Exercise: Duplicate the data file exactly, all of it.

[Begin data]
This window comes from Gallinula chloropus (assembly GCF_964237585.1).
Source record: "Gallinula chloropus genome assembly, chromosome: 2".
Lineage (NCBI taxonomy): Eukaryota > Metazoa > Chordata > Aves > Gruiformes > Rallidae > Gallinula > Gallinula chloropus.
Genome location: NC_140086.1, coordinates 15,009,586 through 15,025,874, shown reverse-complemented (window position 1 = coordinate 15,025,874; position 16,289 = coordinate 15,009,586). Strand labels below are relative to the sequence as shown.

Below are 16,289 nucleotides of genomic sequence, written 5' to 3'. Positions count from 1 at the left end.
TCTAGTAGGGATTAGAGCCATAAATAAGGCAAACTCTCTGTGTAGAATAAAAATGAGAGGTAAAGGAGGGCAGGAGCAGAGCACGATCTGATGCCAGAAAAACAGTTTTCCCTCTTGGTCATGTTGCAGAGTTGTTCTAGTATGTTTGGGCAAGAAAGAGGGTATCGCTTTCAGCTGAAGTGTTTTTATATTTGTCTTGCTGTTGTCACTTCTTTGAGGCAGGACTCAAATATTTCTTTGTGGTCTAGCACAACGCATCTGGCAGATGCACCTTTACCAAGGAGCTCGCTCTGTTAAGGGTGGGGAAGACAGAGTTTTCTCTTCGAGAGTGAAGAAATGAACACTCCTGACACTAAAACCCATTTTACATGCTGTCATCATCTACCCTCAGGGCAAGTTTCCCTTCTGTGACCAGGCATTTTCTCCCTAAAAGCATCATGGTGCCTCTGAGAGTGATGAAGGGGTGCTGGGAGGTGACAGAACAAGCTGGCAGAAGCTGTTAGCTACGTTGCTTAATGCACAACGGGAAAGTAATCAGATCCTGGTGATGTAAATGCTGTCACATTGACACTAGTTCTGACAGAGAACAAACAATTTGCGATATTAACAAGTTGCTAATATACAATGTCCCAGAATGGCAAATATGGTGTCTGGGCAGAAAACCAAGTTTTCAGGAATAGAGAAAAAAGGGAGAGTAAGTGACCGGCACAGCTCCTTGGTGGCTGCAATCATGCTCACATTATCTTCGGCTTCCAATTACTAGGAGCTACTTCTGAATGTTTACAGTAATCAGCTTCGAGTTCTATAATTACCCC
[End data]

This window comes from Gallinula chloropus (assembly GCF_964237585.1).
Source record: "Gallinula chloropus genome assembly, chromosome: 2".
Lineage (NCBI taxonomy): Eukaryota > Metazoa > Chordata > Aves > Gruiformes > Rallidae > Gallinula > Gallinula chloropus.
Genome location: NC_140086.1, coordinates 15,009,586 through 15,025,874, shown reverse-complemented (window position 1 = coordinate 15,025,874; position 16,289 = coordinate 15,009,586). Strand labels below are relative to the sequence as shown.

Below are 16,289 nucleotides of genomic sequence, written 5' to 3'. Positions count from 1 at the left end.
TCTAGTAGGGATTAGAGCCATAAATAAGGCAAACTCTCTGTGTAGAATAAAAATGAGAGGTAAAGGAGGGCAGGAGCAGAGCACGATCTGATGCCAGAAAAACAGTTTTCCCTCTTGGTCATGTTGCAGAGTTGTTCTAGTATGTTTGGGCAAGAAAGAGGGTATCGCTTTCAGCTGAAGTGTTTTTATATTTGTCTTGCTGTTGTCACTTCTTTGAGGCAGGACTCAAATATTTCTTTGTGGTCTAGCACAACGCATCTGGCAGATGCACCTTTACCAAGGAGCTCGCTCTGTTAAGGGTGGGGAAGACAGAGTTTTCTCTTCGAGAGTGAAGAAATGAACACTCCTGACACTAAAACCCATTTTACATGCTGTCATCATCTACCCTCAGGGCAAGTTTCCCTTCTGTGACCAGGCATTTTCTCCCTAAAAGCATCATGGTGCCTCTGAGAGTGATGAAGGGGTGCTGGGAGGTGACAGAACAAGCTGGCAGAAGCTGTTAGCTACGTTGCTTAATGCACAACGGGAAAGTAATCAGATCCTGGTGATGTAAATGCTGTCACATTGACACTAGTTCTGACAGAGAACAAACAATTTGCGATATTAACAAGTTGCTAATATACAATGTCCCAGAATGGCAAATATGGTGTCTGGGCAGAAAACCAAGTTTTCAGGAATAGAGAAAAAAGGGAGAGTAAGTGACCGGCACAGCTCCTTGGTGGCTGCAATCATGCTCACATTATCTTCGGCTTCCAATTACTAGGAGCTACTTCTGAATGTTTACAGTAATCAGCTTCGAGTTCTATAATTACCCC